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Amolo Ng’weno on Africa’s real digital generation

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Amolo Ng'weno, MD, Digital Divide Data Kenya. (Image source: Chris Tredger)
Amolo Ng’weno, MD, Digital Divide Data Kenya. (Image source: Chris Tredger)

It is the first time Kenya’s Amolo Ng’weno has experienced the Tech4Africa Conference. She was invited last year but a misplaced passport prevented her from entering the country and she was unable to attend. However, she did managed to get to this year’s event and, in a quick interview with ITNewsAfrica, she seemed upbeat about the Continent, about emerging businesses and the role that the internet plays in helping entrepreneurs.

Amolo is the Managing Director of Digital Divide Data Kenya, a provider of outsourcing services to local clients in Kenya as well as international companies. The Company has been operating since 2011 and is the for-profit subsidiary of the US NGO of the same name, an organisation dedicated to helping people from disadvantaged backgrounds acquire the necessary skills to establish a career in various sectors, including IT.


On the Tech4Africa website, Amolo’s profile states that she joined Digital Divide Data from the Bill and Melinda Gates Foundation where she served as Deputy Director in the Financial Services for the Poor team.

Internet and entrepreneurship is very close to Amolo’s heart. Prior to her time at the Foundation, she co-founded Africa Online, one of the first ISPs in East Africa.

Sitting in the media room on the first day of the Conference and well before she had to deliver her presentation ICT as a foundation for business opportunity in Africa, Amolo spoke frankly about opportunity in Africa and how the Internet has levelled the commercial playing field.

Can you give us a prelude to your presentation?

Kenya is a recognised ICT hub in the world… in certain countries, and Kenya is one of them (and there are a few others) the population using ICT is growing dramatically. It is the middle class and also general youth population, it is across the board… maybe more than people suspect. And it is a rising income market and you have digital natives in terms of the talent and people who see different opportunities. It is a different market compared to what one would see in the West for example.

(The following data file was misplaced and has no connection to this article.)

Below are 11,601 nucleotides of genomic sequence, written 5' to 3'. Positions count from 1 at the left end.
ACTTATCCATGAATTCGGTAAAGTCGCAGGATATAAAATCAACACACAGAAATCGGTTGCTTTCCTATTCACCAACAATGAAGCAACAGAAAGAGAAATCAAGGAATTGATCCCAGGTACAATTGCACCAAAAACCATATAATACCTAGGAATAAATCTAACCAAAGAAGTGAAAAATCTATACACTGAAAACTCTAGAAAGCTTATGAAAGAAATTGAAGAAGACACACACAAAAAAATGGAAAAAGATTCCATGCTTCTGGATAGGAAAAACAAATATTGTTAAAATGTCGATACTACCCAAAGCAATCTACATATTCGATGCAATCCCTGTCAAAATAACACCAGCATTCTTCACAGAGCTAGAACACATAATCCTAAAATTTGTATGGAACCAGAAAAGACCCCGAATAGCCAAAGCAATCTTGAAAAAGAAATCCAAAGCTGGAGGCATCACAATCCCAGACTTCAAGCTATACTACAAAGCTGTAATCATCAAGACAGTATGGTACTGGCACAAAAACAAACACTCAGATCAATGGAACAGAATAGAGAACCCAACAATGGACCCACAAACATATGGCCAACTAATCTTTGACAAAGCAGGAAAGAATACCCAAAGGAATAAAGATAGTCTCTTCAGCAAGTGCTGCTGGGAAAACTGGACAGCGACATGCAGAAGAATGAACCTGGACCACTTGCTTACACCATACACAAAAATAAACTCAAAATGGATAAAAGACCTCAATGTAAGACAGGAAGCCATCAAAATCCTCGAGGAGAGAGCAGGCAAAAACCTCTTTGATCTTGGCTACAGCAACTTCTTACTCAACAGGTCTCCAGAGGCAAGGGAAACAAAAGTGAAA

What is unique about the market?

A lot of the market in Africa is still using basic phones or has limited Internet access through feature phones or smartphones based on low data consumption products. So that is an open space for innovation. I will be talking about M-Pesa, which is used by 80% of the population. We are a small country so the talent pool therefore is going to be fairly limited – there are things we are going to do better. In Kenya we specialise in mobile apps that small teams and individuals can come up with. We can be world leaders in things, perhaps not everything because of the niche aspects of the market, we do have the incentive to do things.

What excites you about Africa’s growth and technology?

I am a bit of a sceptic on some of the growth figures since many of them are based on exploitation of mineral resources, which can have very negative effects on the rest of the economy at times. But, looking at the positive side with technology, the new generation of people in their lower twenties or late teens are the true digital natives. They haven’t had as many other options of things to do or be entertained by, or resources, so their first recourse is to mobile phones and to the internet. This is what they expect, that the world is going to be digital. I am very optimistic that this will drive a whole new set of business opportunities… we have been dreaming about this for many years, but we can now finally leapfrog over some of the steps in development that other countries or continents have had to go through.

We are focusing on the positive side of technology, but what of the dangers to society pertaining to the abuse of technology? 

I was a pioneer in delivery the Internet in a number of African countries and those issues have always come up. It is a channel for facilitated communication and there will always be bad people and bad opportunities, but I don’t think that it is more or less than it ever was. Technology is a conduit. There is abuse of technology but we have to keep this in perspective, to me the benefits far outweigh the negatives and do not justify increased regulation.

Are you excited about the level of startups and the opportunities that exist for entrepreneurs?

It is much easier than it ever was to get seed funding. I think the real test and where the investor market is not yet mature is at that kind next stage where you are moving from being a proof of concept to a real business. Certainly in Kenya, it is still a gap both from an investor and entrepreneur point of view – people have a lot of good ideas and attracted a lot of seed funding, but turning that into a real business is a challenge.

Chris Tredger – Online Editor

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